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OOIDA Responds To "Drug Loopholes" Article

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OOIDA Responds To "Drug Loopholes" Article

 

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The Owner-Operator Independent Drivers Association (OOIDA) has clarified points made in the April 11 article, "Closing drug-test loopholes could hit driver availability."

OOIDA asserted that a positive drug test does not force forfeiture of an individual's CDL (commercial driver's license).

"A positive test means the individual is not allowed to perform safety-sensitive functions until he or she completes the SAP [Substance Abuse Professional] process," OOIDA noted, pointing out that Washington and North Carolina "are the only states that require a driver to surrender his or her CDL until the SAP process is complete."

As stated in the article, the Federal Motor Carrier Safety Administration's (FMCSA) Commercial Driver's License Drug and Alcohol Clearinghouse opens for registration in October. Beginning January 6, 2020, employers will be required to query the clearinghouse on all prospective applicants, so anyone seeking a new job or changing jobs will have to be registered with the clearinghouse – even if they have never tested positive for drugs or alcohol – in order for the employer's query to be answered, according to an FMCSA source.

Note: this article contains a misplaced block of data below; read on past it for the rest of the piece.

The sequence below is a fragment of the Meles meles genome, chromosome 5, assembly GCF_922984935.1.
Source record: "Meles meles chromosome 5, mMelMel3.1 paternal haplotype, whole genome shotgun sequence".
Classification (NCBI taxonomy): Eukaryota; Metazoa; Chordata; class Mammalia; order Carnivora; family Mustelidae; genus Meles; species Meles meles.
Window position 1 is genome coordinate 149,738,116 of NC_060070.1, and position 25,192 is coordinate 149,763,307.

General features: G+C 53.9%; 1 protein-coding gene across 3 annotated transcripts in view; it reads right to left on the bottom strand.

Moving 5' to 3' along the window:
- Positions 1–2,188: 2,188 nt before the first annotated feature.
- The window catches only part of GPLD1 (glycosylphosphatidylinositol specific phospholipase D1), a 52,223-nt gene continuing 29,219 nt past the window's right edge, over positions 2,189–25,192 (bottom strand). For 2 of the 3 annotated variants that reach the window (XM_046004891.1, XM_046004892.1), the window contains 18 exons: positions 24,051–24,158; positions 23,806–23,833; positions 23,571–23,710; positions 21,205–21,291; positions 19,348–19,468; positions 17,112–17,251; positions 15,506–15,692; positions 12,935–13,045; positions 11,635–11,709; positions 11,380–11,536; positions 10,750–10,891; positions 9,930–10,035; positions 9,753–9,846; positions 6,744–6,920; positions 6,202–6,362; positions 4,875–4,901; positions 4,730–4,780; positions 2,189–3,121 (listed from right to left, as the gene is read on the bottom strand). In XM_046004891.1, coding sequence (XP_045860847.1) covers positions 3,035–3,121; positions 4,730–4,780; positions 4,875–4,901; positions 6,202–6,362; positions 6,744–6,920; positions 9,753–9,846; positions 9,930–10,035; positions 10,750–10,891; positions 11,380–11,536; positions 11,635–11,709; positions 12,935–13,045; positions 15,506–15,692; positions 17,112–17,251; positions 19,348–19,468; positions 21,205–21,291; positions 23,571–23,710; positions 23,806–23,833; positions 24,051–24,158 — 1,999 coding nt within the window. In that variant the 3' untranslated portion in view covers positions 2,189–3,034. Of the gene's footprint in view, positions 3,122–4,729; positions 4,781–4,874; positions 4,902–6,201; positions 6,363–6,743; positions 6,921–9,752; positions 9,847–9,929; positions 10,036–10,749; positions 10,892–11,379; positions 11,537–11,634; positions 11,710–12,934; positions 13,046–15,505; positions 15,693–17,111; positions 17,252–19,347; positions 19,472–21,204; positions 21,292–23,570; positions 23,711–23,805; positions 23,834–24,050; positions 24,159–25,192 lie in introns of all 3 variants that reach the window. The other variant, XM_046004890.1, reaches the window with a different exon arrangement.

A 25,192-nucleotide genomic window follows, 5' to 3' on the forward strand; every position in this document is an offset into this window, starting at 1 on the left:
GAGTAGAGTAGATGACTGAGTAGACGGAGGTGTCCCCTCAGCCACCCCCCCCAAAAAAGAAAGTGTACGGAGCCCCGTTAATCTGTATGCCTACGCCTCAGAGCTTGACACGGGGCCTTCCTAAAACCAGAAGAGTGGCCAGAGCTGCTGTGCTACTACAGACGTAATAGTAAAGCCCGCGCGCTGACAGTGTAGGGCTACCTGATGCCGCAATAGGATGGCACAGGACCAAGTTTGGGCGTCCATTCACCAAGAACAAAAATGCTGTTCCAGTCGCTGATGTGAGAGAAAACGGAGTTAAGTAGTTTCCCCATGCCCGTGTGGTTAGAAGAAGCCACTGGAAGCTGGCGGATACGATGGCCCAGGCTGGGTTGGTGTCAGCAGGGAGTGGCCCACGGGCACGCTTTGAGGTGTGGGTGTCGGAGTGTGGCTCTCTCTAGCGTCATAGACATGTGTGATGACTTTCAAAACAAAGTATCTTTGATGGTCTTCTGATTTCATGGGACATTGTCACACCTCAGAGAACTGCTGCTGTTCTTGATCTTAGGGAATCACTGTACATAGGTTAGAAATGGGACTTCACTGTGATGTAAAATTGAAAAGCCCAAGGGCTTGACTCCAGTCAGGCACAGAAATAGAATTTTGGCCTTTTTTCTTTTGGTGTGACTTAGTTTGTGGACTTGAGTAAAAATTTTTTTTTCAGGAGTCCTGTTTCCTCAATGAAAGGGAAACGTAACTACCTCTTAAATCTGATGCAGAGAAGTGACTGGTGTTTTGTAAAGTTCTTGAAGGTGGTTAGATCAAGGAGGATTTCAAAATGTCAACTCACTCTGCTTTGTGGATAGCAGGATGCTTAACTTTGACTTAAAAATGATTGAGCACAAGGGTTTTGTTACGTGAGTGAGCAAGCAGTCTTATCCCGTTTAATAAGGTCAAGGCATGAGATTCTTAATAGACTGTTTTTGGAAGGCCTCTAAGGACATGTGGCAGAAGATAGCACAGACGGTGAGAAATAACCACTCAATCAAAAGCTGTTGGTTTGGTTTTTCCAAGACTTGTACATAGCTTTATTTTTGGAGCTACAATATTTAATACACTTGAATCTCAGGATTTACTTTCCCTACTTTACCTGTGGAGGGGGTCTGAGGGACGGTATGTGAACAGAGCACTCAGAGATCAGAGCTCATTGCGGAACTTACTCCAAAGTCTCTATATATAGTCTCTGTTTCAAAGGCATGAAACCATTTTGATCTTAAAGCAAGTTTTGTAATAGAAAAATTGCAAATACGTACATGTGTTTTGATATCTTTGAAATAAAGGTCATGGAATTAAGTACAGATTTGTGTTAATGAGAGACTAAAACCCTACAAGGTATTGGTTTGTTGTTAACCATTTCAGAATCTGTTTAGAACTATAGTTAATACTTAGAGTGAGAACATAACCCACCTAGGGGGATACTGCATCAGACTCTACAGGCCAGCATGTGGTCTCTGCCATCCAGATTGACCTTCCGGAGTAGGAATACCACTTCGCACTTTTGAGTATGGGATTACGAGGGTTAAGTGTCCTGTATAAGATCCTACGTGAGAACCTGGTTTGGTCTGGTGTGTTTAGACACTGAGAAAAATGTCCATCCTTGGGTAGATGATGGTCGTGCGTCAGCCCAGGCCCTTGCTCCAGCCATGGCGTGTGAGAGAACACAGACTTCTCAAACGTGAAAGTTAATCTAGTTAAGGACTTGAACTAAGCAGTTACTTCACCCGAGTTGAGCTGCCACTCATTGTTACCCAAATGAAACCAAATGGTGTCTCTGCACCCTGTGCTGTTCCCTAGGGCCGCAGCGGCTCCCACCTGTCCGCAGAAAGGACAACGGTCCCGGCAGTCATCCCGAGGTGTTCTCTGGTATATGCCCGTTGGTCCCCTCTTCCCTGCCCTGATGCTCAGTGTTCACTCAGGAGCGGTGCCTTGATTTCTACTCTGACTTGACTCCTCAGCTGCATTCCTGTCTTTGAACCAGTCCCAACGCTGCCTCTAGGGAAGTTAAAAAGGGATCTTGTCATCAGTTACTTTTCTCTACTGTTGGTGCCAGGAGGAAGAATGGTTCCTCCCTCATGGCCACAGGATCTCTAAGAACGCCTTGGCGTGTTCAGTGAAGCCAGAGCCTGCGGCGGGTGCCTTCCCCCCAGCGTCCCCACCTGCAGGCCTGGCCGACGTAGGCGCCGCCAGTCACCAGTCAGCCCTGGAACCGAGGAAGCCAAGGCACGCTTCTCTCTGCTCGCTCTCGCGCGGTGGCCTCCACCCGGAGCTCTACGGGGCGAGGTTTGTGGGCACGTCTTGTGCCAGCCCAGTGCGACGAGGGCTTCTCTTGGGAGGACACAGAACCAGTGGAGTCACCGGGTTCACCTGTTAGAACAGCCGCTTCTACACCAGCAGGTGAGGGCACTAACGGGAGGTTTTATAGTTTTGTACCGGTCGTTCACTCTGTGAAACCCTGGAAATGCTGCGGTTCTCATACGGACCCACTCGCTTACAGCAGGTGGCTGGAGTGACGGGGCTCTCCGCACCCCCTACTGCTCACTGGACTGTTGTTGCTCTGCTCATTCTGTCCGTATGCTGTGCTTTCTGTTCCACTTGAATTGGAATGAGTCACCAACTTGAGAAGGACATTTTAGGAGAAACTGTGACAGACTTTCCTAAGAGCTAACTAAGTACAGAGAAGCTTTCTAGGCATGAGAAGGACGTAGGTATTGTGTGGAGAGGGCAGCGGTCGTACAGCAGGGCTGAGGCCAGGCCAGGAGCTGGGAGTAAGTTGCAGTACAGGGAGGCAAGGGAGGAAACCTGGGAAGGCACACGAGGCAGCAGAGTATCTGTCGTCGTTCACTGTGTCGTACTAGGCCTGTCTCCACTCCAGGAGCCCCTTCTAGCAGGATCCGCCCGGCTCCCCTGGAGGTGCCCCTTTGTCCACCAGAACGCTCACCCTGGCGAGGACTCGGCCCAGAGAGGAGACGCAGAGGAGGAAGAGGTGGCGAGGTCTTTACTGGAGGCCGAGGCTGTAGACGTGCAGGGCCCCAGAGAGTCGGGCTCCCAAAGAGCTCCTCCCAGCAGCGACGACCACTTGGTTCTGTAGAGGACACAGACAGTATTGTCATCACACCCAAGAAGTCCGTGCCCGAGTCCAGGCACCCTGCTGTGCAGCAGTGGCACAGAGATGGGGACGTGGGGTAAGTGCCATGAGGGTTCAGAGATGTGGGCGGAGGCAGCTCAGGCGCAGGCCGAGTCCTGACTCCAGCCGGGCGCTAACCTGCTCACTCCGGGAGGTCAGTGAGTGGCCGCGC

OOIDA emphasized, however, that drivers' records prior to the establishment of the clearinghouse next year will not be in its database, as is posted on the clearinghouse website. Given this information, OOIDA stated, past violations where drivers tested positive will not be able to be tracked in the database.

That protocol will be the same if the FMCSA were to implement hair testing in the future: "positive results will be required to be reported to the clearinghouse just as urine collections are now, but they will not be reported retroactively prior to that implementation date," the group said.

OOIDA also reiterated that its main concern with hair testing is that "there is no proof that hair testing provides a more effective way to test for driver impairment" than through urinalysis or blood tests.

Image sourced from Pixabay

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